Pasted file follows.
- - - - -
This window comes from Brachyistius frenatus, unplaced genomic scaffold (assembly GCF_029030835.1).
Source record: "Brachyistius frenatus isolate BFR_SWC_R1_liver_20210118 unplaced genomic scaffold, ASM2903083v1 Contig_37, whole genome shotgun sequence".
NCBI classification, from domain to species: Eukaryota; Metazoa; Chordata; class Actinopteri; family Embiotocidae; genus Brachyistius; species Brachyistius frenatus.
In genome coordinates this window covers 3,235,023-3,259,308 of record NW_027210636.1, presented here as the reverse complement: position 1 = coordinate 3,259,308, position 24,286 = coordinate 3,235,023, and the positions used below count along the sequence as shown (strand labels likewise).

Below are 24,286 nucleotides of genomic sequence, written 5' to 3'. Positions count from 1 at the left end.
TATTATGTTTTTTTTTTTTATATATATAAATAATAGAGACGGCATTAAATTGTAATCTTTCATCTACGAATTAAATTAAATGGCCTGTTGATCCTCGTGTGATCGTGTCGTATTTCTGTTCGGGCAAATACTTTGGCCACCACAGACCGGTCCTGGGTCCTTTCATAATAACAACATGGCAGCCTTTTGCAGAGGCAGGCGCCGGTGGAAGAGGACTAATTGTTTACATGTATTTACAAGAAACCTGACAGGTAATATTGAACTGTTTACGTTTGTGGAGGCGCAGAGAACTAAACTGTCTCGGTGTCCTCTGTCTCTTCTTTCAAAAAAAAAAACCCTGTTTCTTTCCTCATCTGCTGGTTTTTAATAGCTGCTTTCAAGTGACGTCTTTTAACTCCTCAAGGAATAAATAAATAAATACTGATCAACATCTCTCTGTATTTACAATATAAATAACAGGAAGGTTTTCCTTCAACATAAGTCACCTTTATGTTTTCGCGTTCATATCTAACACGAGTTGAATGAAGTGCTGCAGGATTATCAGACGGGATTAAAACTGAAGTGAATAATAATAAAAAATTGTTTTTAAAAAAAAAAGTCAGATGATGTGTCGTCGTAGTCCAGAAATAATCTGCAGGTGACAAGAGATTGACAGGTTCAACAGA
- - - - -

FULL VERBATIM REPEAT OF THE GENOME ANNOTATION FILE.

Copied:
This window comes from Brachyistius frenatus, unplaced genomic scaffold (assembly GCF_029030835.1).
Source record: "Brachyistius frenatus isolate BFR_SWC_R1_liver_20210118 unplaced genomic scaffold, ASM2903083v1 Contig_37, whole genome shotgun sequence".
NCBI classification, from domain to species: Eukaryota; Metazoa; Chordata; class Actinopteri; family Embiotocidae; genus Brachyistius; species Brachyistius frenatus.
In genome coordinates this window covers 3,235,023-3,259,308 of record NW_027210636.1, presented here as the reverse complement: position 1 = coordinate 3,259,308, position 24,286 = coordinate 3,235,023, and the positions used below count along the sequence as shown (strand labels likewise).

Below are 24,286 nucleotides of genomic sequence, written 5' to 3'. Positions count from 1 at the left end.
TATTATGTTTTTTTTTTTTATATATATAAATAATAGAGACGGCATTAAATTGTAATCTTTCATCTACGAATTAAATTAAATGGCCTGTTGATCCTCGTGTGATCGTGTCGTATTTCTGTTCGGGCAAATACTTTGGCCACCACAGACCGGTCCTGGGTCCTTTCATAATAACAACATGGCAGCCTTTTGCAGAGGCAGGCGCCGGTGGAAGAGGACTAATTGTTTACATGTATTTACAAGAAACCTGACAGGTAATATTGAACTGTTTACGTTTGTGGAGGCGCAGAGAACTAAACTGTCTCGGTGTCCTCTGTCTCTTCTTTCAAAAAAAAAAACCCTGTTTCTTTCCTCATCTGCTGGTTTTTAATAGCTGCTTTCAAGTGACGTCTTTTAACTCCTCAAGGAATAAATAAATAAATACTGATCAACATCTCTCTGTATTTACAATATAAATAACAGGAAGGTTTTCCTTCAACATAAGTCACCTTTATGTTTTCGCGTTCATATCTAACACGAGTTGAATGAAGTGCTGCAGGATTATCAGACGGGATTAAAACTGAAGTGAATAATAATAAAAAATTGTTTTTAAAAAAAAAAGTCAGATGATGTGTCGTCGTAGTCCAGAAATAATCTGCAGGTGACAAGAGATTGACAGGTTCAACAGA